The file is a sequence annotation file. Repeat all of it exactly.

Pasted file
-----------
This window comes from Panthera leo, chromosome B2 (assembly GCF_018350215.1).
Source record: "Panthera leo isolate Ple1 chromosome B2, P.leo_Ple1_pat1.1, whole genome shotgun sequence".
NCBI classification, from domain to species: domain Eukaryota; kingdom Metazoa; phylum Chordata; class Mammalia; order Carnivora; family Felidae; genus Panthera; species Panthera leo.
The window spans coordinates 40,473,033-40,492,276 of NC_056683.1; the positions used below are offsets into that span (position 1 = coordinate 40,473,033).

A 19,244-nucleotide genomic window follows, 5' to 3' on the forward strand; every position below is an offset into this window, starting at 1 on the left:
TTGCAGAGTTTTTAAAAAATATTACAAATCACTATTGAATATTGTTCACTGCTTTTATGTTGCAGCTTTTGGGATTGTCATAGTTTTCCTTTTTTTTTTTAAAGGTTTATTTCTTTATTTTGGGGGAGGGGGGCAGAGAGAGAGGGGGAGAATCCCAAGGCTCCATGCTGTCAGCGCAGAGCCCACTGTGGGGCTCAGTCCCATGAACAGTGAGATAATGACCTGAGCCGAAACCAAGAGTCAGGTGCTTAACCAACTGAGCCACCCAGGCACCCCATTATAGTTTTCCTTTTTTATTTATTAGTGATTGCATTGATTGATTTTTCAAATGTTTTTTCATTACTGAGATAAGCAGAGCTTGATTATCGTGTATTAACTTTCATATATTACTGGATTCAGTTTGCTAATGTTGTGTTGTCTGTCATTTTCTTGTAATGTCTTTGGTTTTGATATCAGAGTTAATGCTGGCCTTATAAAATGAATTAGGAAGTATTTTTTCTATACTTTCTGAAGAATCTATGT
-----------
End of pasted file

This window comes from Panthera leo, chromosome B2 (assembly GCF_018350215.1).
Source record: "Panthera leo isolate Ple1 chromosome B2, P.leo_Ple1_pat1.1, whole genome shotgun sequence".
NCBI classification, from domain to species: domain Eukaryota; kingdom Metazoa; phylum Chordata; class Mammalia; order Carnivora; family Felidae; genus Panthera; species Panthera leo.
The window spans coordinates 40,473,033-40,492,276 of NC_056683.1; the positions used below are offsets into that span (position 1 = coordinate 40,473,033).

A 19,244-nucleotide genomic window follows, 5' to 3' on the forward strand; every position below is an offset into this window, starting at 1 on the left:
TTGCAGAGTTTTTAAAAAATATTACAAATCACTATTGAATATTGTTCACTGCTTTTATGTTGCAGCTTTTGGGATTGTCATAGTTTTCCTTTTTTTTTTTAAAGGTTTATTTCTTTATTTTGGGGGAGGGGGGCAGAGAGAGAGGGGGAGAATCCCAAGGCTCCATGCTGTCAGCGCAGAGCCCACTGTGGGGCTCAGTCCCATGAACAGTGAGATAATGACCTGAGCCGAAACCAAGAGTCAGGTGCTTAACCAACTGAGCCACCCAGGCACCCCATTATAGTTTTCCTTTTTTATTTATTAGTGATTGCATTGATTGATTTTTCAAATGTTTTTTCATTACTGAGATAAGCAGAGCTTGATTATCGTGTATTAACTTTCATATATTACTGGATTCAGTTTGCTAATGTTGTGTTGTCTGTCATTTTCTTGTAATGTCTTTGGTTTTGATATCAGAGTTAATGCTGGCCTTATAAAATGAATTAGGAAGTATTTTTTCTATACTTTCTGAAGAATCTATGT